Sukhothai was the capital of the Sukhothai Kingdom which existed from 1238 until 1438 in what is now Northern Thailand. Today the area contains over 200 temples and other structures from that time that have been excavated and partly reconstructed. The three Sukhothai historical parks have been designated as a UNESCO World Heritage Historical Park.
Sukhothai means “dawn of happiness”. At one time Thai historians considered the Sukhothai Kingdom to be the origin of Thailand because little was known about the time before. We now know that Thai history started before Sukhothai, but the founding of Sukhothai is still celebrated in Thailand.
Sukhothai is 12 km west of the modern city of Sukhothai Thani. It lies on the route from Bangkok to Chiang Mai, and also from Udon Thani to Chiang Mai.
Si Satchanalai (“City of good people”) was founded in 1250 as the second center of the Sukhothai Kingdom, and as a residence of the crown prince. Si Satchanalai Historical Park is located in Sukhothai Province, about a one hour drive from Sukhothai Historical Park.
Wat Phra Si Ratana Mahathat (pictured above and below) is the biggest and the most important historic temple in Si Satchanalai Historical Park. It is located on a U-bend in the Yom River, and is flanked on both sides by that river, separate from the bulk of the ruins at Si Satchanalai Historical Park.
Wat Phra Si Ratana Mahathat was built as a Mahayana Buddhist temple in the late 12th century during the reign of Jayavarman VII when the area was part of his Khmer Empire. It shows similarities to the temple ruins at Angkor Wat, also constructed by the Khmer Empire, and located over 800km away in Cambodia.
Inside of the tower at Wat Phra Si Ratana Mahathat is something that looks a lot like a City Pillar. King Rama I probably erected the first city pillar on 21 April 1782, when he moved his capital from Thonburi to Bangkok. The practice quickly spread to other cities in Thailand. The prang (tower) of Wat Phra Si Ratana Mahathat was redesigned to its current form by Borommakot in the 18th century, so maybe the City Pillar was placed at that time.
In the view below of Wat Phra Si Ratana Mahathat from the tower you can also see the back of a newer temple.
Inside is an extensive collection of Buddhas, including a large one made of a dark green stone. During our visit men were scrubbing the gold-colored foil from that large Buddha. In many temples you can buy small squares of “gold” foil to rub onto the statues. In the picture below you can see several Buddhas that have been partially coated, and one that has been fairly thoroughly coated, in this way.
A stupa is used as a place of meditation. In Buddhism circumambulation or pradakhshina – walking around a sacred object or idol – has been an important ritual and devotional practice since the earliest times, and stupas always have a pradakhshina path around them.
Behind the stupa is a large standing Buddha.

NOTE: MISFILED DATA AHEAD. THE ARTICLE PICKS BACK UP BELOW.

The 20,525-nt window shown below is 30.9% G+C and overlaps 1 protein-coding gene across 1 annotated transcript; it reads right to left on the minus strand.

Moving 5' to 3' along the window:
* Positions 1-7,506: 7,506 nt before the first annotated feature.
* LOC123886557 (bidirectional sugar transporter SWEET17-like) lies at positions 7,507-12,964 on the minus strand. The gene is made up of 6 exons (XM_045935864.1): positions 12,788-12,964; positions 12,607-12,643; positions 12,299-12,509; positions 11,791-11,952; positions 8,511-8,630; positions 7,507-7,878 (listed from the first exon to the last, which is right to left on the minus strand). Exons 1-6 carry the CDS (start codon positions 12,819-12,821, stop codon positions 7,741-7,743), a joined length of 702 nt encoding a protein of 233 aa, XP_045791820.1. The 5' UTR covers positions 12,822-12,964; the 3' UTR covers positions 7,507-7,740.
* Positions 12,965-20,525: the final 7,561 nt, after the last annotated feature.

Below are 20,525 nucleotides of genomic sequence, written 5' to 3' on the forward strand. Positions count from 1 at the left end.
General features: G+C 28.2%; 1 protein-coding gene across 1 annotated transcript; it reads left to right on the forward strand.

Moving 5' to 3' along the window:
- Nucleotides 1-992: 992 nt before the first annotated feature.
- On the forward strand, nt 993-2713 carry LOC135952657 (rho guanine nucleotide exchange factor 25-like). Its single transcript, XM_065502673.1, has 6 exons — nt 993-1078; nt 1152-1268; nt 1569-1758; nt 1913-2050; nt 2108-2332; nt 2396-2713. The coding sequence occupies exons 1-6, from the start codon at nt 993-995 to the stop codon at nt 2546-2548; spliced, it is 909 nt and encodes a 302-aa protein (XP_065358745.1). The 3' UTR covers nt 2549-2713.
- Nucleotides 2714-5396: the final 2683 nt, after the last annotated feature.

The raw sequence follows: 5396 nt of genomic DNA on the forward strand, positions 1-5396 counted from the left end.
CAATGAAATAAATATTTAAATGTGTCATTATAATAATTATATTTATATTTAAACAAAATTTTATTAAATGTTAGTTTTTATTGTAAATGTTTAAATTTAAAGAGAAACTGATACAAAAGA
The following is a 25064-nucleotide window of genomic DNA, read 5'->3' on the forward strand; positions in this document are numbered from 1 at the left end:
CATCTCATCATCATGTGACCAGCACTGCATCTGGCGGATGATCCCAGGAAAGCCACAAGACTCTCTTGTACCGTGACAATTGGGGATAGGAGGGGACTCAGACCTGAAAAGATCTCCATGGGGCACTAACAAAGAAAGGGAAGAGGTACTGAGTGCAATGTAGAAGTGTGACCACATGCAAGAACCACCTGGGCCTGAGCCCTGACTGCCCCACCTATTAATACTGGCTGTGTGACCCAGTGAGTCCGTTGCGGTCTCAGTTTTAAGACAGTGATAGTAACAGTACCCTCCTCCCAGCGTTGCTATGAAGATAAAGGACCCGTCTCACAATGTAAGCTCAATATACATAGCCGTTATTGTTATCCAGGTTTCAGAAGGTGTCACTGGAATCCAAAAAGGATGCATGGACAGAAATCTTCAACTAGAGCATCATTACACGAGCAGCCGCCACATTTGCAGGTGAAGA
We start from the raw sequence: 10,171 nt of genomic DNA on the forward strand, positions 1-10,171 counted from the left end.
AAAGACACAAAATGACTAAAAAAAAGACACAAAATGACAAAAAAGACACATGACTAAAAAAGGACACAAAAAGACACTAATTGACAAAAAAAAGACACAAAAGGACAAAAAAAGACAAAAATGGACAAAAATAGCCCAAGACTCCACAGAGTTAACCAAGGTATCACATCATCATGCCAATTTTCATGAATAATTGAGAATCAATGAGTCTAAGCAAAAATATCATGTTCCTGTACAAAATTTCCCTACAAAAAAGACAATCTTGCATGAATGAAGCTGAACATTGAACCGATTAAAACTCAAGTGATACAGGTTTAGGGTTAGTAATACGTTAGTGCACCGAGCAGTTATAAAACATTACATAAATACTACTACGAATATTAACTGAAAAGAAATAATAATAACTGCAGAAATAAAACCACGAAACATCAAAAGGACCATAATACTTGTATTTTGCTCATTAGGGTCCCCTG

It’s a short drive to the rest of Si Satchanalai Historical Park, most of which is shown on the map below. We had lunch at one of several restaurants there.
Wat Nang Paya means “temple of queen”. An unsubstantiated local legend says that the temple was built by the daughter of a Chinese emperor. The temple features a large stupa. Like most of the buildings here, it is constructed of laterite.
There are also the remains of a seven-roomed monastery.
Wat Nang Paya is famous for the remains of beautiful stucco-reliefs, protected by the tin roofed shelter shown above.
Many moss covered moats protected the various temples and the city itself.
Wat Chedi Chet Thaeo means the temple of seven rows of stupas.
It is considered unique among the temples in Sukhothai Kingdom, because it consists of 32 stupas of different sizes in different styles. This temple was apparently built for the royal family.
Wat Chang Lom is named for its 39 full sized elephants. Usually only the front half of the body is sculpted in Sukhothai temples. Here the full bodies are sculpted. Unfortunately they haven’t held up well to the elements.
On the second tier of the stupa base are 20 niches, some of which still contain the original 1.4 m high Buddha images.
The temple grounds contain the remains of a monastery and several other structures.
Large noisy birds infested the trees behind Wat Chang Lom. Most appeared to be Asian openbill stork, but egrets and herons also live in the park.
It was easier to see large groups of storks from Wat Khao Phanom Ploeng the top of the hill.
144 laterite steps lead up the hill to Wat Khao Phanom Ploeng.
There’s an old stone Buddha in the remains of a temple.
There are also several stupas and other ruins.
The hill is high enough to look down on the tops of nearby trees and into the nest of the storks.
Back at the bottom of the hill we looked back on the top of the stupa at nearby Wat Khao Suwankhiri protruding above the trees.
There are at least 4 more temples and the ruins of the royal palace inside of the defensive wall at Si Satchanalai Historical Park, and a large number of monuments and other ruins, and over a dozen more temples outside the wall.
We didn’t visit Sukhothai Historical Park or Kamphaeng Phet Historical Park, so we barely scratched the surface of the ruins of the Sukhothai Kingdom.
Please enjoy the full gallery of 46 pictures below.